Two aircraft are over the northern Baltic Sea, trying to create an accurate maritime situational picture (i.e. locating enemy vessels) as well as checking for a high-value ISR-platform that is known to occasionally operate out of Kaliningrad,
Two aircraft are being prepared with heavy cruise missiles for a deep strike mission against enemy rail infrastructure,
For each active aircraft there are two others that are either the process of refuelling, being maintained, transferring between dispersed bases, or simply standing on the ground allowing the pilots some rest between missions.
You can obviously argue the details, but that is a scenario that is possible with 64 aircraft (16 active in the missions mentioned, 32 in reserve, 16 lost). If you start out with 40 aircraft, you will quickly run into some “interesting” numbers:
If you’ve lost 16 aircraft, that’s 40% of your force instead of 25% as in the 64 aircraft-scenario. To match 25% losses, you can only afford to lose 10 fighters,
Even if you only lose 25% of the fleet, that still leaves you with just 30 aircraft, of which 10 are available. If you still want one four-ship in the air and one on the ground ready to scramble to perform air defence tasks, that leaves a grand total of *two* aircraft for other missions. Not two formations, but two aircraft.
That’s the tyranny of the numbers, and while they certainly can be mitigated (minimise own losses, have spare pilots on the dispersed bases to avoid rest periods, increase spares availability and maintenance capability on dispersed locations, …) there’s really no way around them. And notable is that during exercise Ruska 20, the opening scenario based on a released map featured no less than thirteen four-ships, one three-ship, and a two-ship, all operating in an area well below half of the country’s surface area (as well as what presumably is a Swedish Hercules soloing straight down through the battlespace). Based on the same picture, my guess is that five of those formations might have been REDFOR, leaving 37 BLUFOR fighters airborne simultaneously to defend the airspace between Rovaniemi and Tampere.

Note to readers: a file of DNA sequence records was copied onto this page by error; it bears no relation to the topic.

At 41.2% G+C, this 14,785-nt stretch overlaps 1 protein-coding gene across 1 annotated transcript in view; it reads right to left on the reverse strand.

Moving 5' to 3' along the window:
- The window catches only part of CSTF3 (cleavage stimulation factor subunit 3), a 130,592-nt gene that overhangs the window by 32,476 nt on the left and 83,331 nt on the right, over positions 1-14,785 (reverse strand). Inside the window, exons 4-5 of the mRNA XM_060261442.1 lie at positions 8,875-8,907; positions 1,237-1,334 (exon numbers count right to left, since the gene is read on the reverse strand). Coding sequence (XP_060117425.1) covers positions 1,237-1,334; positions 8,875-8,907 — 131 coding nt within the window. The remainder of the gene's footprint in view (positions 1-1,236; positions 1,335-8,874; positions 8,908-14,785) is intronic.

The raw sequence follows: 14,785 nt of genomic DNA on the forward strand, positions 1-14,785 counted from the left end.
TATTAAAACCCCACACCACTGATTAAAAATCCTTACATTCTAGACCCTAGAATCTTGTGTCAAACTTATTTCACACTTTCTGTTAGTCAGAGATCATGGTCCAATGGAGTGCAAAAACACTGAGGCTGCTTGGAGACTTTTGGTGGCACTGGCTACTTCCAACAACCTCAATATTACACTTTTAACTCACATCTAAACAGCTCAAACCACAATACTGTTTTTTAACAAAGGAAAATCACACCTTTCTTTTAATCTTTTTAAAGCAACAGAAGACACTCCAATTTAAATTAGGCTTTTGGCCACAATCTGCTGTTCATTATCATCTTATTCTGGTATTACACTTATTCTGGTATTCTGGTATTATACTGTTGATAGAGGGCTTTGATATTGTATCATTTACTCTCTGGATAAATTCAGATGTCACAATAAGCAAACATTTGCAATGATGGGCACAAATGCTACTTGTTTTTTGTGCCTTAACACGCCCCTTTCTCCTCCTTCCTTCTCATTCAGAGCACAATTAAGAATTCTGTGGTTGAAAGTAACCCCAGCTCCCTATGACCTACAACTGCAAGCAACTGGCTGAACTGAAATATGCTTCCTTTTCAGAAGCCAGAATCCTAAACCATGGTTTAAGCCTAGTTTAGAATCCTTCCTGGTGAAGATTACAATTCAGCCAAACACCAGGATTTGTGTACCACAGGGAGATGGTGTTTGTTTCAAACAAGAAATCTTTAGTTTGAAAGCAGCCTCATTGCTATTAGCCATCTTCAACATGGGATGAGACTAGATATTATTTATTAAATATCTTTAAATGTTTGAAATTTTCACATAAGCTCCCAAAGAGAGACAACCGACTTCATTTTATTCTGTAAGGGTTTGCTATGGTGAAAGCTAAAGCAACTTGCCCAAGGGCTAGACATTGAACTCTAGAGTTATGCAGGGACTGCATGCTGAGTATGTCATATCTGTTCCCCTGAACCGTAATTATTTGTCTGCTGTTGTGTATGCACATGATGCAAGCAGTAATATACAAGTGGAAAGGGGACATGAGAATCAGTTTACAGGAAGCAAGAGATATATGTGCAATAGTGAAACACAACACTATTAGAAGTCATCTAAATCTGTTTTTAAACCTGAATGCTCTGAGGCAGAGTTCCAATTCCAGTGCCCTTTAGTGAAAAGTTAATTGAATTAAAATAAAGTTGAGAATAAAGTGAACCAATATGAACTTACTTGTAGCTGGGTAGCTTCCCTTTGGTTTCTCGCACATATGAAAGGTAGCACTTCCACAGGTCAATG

The big question for HX then is whether the three manufacturers that are withholding their numbers are doing so because 58 would look bad when someone else has 64 (and that 9% difference in my opinion is still one where it might be possible to make a case for better overall capability thanks to higher availability and lower losses), or whether it is because the numbers offered are outrageously low (the threshold is somewhere in the low-fifties in my book). It is somewhat surprising – and honestly, rather worrying – that three out of five doesn’t want to talk numbers.
As discussed in an earlier post, the Lockheed Martin-team doesn’t want to discuss their industrial cooperation package in detail, though in their press release they have gone into some further details:
The final offer includes many opportunities for the Finnish defense industry related to the direct manufacture and maintenance of the F-35 that have not been offered before.
“The F-35 offers Finnish industry high-tech jobs that none of our competitors can offer,” says Bridget Lauderdale, director of the F-35 program. “Production collaboration would continue for more than 20 years and F-35 maintenance collaboration until the 2050s. Finland would maintain its own F-35 fighters and also support the global F-35 fleet by manufacturing significant aircraft parts. ”
Outside of F-35 production, Lockheed Martin would build partnerships with Finnish companies and universities to develop and promote defense cooperation in indirect industrial cooperation projects.
This is still vague, but better than what Dassault have been able to produce when it comes to disclosing information about their offer. Boeing’s latest press release is in fact even weaker than L-M’s, though they can at least lean on the fact that last time around L-M was thrown out of the competition due to an inadequate IP-offer while Boeing went on to manage a successful IP-program for the legacy-Hornets. Still, their statement is honestly anaemic: